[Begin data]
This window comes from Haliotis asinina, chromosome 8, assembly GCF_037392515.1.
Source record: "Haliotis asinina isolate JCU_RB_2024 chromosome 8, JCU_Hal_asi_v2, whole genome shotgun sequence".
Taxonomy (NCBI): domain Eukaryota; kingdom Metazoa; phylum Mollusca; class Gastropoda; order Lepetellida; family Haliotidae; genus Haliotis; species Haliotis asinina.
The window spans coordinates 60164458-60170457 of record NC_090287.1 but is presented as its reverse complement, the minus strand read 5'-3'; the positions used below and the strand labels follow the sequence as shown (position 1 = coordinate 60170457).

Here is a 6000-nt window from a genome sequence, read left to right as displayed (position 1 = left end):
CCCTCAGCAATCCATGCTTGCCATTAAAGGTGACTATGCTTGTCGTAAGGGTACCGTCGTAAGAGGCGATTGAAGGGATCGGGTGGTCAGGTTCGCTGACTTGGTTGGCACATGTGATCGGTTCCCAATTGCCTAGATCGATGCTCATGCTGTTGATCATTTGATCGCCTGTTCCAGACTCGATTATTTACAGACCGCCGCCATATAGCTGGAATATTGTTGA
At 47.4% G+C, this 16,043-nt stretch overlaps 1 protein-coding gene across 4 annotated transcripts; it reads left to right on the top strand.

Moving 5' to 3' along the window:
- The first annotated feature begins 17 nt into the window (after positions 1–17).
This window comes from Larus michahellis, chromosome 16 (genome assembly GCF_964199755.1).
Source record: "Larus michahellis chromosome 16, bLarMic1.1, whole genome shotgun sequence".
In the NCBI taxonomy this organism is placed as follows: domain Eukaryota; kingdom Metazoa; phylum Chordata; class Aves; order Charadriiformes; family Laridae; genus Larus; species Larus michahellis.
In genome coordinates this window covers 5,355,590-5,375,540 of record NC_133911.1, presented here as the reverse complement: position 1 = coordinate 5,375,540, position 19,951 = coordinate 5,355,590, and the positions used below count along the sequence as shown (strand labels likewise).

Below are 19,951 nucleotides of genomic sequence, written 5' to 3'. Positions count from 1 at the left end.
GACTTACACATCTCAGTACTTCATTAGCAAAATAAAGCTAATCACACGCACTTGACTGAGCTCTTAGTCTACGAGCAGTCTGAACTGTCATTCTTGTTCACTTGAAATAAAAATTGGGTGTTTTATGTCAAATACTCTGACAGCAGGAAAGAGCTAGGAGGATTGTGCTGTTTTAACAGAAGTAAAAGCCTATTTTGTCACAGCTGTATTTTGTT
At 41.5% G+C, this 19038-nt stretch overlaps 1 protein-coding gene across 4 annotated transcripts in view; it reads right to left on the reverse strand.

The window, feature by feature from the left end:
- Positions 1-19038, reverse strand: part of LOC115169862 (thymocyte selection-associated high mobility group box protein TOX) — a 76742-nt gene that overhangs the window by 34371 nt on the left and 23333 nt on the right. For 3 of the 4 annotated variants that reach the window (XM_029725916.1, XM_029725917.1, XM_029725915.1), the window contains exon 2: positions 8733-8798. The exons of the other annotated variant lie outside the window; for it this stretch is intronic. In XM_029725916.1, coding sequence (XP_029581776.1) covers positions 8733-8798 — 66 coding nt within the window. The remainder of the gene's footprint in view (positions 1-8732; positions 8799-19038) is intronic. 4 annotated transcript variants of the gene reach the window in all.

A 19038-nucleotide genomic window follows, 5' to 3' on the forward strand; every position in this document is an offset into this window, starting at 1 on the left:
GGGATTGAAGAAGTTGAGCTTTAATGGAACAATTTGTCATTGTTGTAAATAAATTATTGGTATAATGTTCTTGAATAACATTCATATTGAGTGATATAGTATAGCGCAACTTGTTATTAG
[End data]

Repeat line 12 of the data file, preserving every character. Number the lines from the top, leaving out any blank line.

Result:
In the NCBI taxonomy this organism is placed as follows: domain Eukaryota; kingdom Metazoa; phylum Chordata; class Aves; order Charadriiformes; family Laridae; genus Larus; species Larus michahellis.